Get up before they do and you are ahead of the game. Don’t play “catch-up” all day. Have your own morning and bedtime routines. Take care of yourself.
Structured playtime — “It’s 1:30! That’s Lego Time!” Unstructured playtime — “It’s 1:30! Time to play whatever you want in your room!” (Or outside, if that is a safe option.)
Teach kids not to tattle-tale on each other and learn to work out their own differences. (Tattle-tales got in trouble at our house unless there was blood involved.)
Have some “special things” they don’t always have access to. Then when you break it out, it is an INCENTIVE & EVENT. “Play-Doh! Just after we clean up lunch!”
Break bigger tasks down into smaller tasks — “Clean your room” = “Put the books back on the bookshelf, then report back!” “Okay, now put your stuffed animals up.” And so on.
We learned that each of our kids had what we called “Pressure Points.” Learn them. One child hated standing in the corner for “Time-Out.” Another kid loved it, but hated being sent to his room. Yet another child loved being sent to their room, but hated chores. They are all unique individuals. What gets one’s attention may not get another’s.
Use a hula-hoop for cleaning their room —“Clean up the part of the floor in the hula-hoop!” Then move the hoop to the next area.
Time chores — make them a race, game-ify things. “Let’s see if you can get ready for bed before the timer goes off!” See if they can top their best time.
Don’t just say, “Time to get out of PJs. Get dressed!” Give them choices: “You can choose between this outfit or this one.” Trust me, this solves a bunch of problems before they become problems.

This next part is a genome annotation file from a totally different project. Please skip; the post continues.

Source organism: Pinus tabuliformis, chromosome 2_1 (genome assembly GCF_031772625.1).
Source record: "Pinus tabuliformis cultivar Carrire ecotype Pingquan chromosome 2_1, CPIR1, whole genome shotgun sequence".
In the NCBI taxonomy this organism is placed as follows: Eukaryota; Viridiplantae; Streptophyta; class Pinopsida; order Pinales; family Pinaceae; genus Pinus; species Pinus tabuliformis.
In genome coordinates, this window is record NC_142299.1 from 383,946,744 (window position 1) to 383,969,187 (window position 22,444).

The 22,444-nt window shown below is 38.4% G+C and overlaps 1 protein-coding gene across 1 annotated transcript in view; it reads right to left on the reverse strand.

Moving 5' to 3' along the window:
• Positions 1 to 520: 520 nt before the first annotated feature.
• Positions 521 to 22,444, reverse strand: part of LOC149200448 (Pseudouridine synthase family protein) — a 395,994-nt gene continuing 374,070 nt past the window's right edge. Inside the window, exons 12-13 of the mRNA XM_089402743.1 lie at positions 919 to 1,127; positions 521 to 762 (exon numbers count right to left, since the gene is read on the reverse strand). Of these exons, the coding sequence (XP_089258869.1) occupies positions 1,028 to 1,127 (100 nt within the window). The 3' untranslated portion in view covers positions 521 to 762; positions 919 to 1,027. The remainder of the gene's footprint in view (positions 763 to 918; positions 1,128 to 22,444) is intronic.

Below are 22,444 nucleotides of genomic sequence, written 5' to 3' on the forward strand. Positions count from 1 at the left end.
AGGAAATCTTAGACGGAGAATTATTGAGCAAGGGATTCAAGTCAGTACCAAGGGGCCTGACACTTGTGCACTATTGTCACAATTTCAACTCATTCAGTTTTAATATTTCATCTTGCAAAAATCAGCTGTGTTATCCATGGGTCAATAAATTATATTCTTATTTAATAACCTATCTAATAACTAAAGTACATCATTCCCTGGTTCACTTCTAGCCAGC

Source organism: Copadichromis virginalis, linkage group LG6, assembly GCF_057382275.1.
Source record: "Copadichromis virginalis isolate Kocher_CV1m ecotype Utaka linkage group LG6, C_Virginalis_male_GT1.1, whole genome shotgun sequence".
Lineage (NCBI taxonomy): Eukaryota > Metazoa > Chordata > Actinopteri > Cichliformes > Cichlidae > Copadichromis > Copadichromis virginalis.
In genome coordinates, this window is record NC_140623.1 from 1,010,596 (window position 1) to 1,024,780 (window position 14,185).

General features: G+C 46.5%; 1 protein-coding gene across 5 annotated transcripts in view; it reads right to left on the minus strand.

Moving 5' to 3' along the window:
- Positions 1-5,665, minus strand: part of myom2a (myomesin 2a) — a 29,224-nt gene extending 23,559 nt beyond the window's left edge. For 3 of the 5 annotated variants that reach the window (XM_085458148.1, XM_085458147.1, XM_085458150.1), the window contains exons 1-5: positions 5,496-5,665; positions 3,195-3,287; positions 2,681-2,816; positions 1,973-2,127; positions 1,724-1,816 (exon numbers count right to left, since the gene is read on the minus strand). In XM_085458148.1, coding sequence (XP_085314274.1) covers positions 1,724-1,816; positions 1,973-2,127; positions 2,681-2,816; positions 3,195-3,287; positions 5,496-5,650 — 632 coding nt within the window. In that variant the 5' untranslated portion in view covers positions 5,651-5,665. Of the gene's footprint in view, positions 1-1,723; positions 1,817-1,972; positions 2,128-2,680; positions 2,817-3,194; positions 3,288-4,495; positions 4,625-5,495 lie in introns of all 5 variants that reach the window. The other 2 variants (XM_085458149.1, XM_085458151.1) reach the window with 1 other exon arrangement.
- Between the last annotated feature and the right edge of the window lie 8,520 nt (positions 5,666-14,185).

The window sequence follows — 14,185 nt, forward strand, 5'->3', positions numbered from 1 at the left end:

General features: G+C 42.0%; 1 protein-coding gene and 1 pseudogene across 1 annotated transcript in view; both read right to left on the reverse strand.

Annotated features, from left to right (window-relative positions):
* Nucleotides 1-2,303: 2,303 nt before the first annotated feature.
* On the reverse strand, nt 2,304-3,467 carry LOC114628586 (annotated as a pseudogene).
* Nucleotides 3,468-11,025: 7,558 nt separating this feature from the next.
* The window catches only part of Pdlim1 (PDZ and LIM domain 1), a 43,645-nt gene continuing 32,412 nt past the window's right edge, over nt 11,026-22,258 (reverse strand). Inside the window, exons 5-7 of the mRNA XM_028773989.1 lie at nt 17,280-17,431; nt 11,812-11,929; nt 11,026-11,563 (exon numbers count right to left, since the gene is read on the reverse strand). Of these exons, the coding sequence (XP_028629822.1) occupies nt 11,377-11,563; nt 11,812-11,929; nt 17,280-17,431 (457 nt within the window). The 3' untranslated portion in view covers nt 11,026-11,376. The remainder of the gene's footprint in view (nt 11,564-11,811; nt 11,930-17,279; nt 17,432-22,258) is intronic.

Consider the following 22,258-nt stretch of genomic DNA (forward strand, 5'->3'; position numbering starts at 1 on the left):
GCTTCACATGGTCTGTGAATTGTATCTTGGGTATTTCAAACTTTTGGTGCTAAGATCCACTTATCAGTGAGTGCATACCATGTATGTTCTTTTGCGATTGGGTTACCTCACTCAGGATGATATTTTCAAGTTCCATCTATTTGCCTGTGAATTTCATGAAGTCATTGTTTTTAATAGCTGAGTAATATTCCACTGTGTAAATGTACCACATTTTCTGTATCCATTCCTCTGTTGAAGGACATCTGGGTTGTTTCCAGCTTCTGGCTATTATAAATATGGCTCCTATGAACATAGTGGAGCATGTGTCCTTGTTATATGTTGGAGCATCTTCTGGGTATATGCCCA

Charts on the fridge are your friend (but only if you are consistent with it).
If any behavior gets a “big reaction” from you, you will see it again. And again. And again. Choose wisely what you react to…
Have older kids help with younger kids. (But be careful not to put adult responsibilities on them. That can breed resentment.)
Sometimes you just have to put a kids’ movie on and chill for 90 minutes. It’s okay.
If you have more than one child, try to get some one-on-one time with each of them doing what they like to do. It can be 10-15 minutes twice a day.
“SNACK TIME!” Diffuses many chaotic situations. Ah, the power of some fruit, cheese and crackers!
Do some exercises with your kids. It lets you blow off some steam and gets them moving and sets a good example. Plus, it’s just fun.
Try to see situations through their eyes. Cultivate empathy.
Know your triggers. Be prepared for them and prepare your children for them. “We are going grocery shopping. Please do not ask for any candy. The answer is already ‘no’ so remember not to ask.”
Love your child unconditionally. Let them know that you like and enjoy them too.
What is that saying about parenting? “The days are long, but the years fly by.” It’s so true. My kids are basically grown up now. Somewhere, deep down inside of me, I miss the insanity.
https://firstthings.org/wp-content/uploads/2020/06/photo-of-woman-and-her-children-lying-on-bed-4473871-scaled-e1596225068273.jpg208500John Daumhttps://firstthings.org/wp-content/uploads/2020/01/ftf-logo-300x186.pngJohn Daum2020-06-09 08:54:492021-12-21 10:33:37My Kids Are Driving Me Crazy: 30 Tips to Stay Sane